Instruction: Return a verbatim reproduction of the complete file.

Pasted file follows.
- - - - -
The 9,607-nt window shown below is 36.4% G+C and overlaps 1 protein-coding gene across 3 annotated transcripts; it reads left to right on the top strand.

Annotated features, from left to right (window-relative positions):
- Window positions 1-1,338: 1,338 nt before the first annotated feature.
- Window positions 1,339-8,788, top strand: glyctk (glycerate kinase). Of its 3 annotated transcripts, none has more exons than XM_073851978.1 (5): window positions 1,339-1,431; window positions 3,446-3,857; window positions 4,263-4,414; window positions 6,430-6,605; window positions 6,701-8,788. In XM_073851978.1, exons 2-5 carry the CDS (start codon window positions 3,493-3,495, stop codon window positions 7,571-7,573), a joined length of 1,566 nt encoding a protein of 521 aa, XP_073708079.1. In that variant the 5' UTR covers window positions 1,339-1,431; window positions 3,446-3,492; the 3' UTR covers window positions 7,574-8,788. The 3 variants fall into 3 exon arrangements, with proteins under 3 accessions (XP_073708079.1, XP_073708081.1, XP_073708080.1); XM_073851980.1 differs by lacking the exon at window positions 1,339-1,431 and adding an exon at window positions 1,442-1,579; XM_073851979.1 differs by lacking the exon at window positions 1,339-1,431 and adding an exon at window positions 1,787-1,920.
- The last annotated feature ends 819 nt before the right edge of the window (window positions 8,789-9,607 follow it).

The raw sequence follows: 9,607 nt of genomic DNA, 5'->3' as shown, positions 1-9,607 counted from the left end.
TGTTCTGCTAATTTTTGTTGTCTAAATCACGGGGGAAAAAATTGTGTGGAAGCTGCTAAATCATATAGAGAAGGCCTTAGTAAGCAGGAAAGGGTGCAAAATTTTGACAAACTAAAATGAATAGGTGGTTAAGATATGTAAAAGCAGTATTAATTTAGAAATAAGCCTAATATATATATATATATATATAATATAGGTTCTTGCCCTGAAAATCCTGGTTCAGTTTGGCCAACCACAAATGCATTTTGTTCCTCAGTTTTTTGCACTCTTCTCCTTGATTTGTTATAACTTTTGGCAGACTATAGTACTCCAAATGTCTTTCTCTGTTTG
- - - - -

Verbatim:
The 9,607-nt window shown below is 36.4% G+C and overlaps 1 protein-coding gene across 3 annotated transcripts; it reads left to right on the top strand.

Annotated features, from left to right (window-relative positions):
- Window positions 1-1,338: 1,338 nt before the first annotated feature.
- Window positions 1,339-8,788, top strand: glyctk (glycerate kinase). Of its 3 annotated transcripts, none has more exons than XM_073851978.1 (5): window positions 1,339-1,431; window positions 3,446-3,857; window positions 4,263-4,414; window positions 6,430-6,605; window positions 6,701-8,788. In XM_073851978.1, exons 2-5 carry the CDS (start codon window positions 3,493-3,495, stop codon window positions 7,571-7,573), a joined length of 1,566 nt encoding a protein of 521 aa, XP_073708079.1. In that variant the 5' UTR covers window positions 1,339-1,431; window positions 3,446-3,492; the 3' UTR covers window positions 7,574-8,788. The 3 variants fall into 3 exon arrangements, with proteins under 3 accessions (XP_073708079.1, XP_073708081.1, XP_073708080.1); XM_073851980.1 differs by lacking the exon at window positions 1,339-1,431 and adding an exon at window positions 1,442-1,579; XM_073851979.1 differs by lacking the exon at window positions 1,339-1,431 and adding an exon at window positions 1,787-1,920.
- The last annotated feature ends 819 nt before the right edge of the window (window positions 8,789-9,607 follow it).

The raw sequence follows: 9,607 nt of genomic DNA, 5'->3' as shown, positions 1-9,607 counted from the left end.
TGTTCTGCTAATTTTTGTTGTCTAAATCACGGGGGAAAAAATTGTGTGGAAGCTGCTAAATCATATAGAGAAGGCCTTAGTAAGCAGGAAAGGGTGCAAAATTTTGACAAACTAAAATGAATAGGTGGTTAAGATATGTAAAAGCAGTATTAATTTAGAAATAAGCCTAATATATATATATATATATATAATATAGGTTCTTGCCCTGAAAATCCTGGTTCAGTTTGGCCAACCACAAATGCATTTTGTTCCTCAGTTTTTTGCACTCTTCTCCTTGATTTGTTATAACTTTTGGCAGACTATAGTACTCCAAATGTCTTTCTCTGTTTG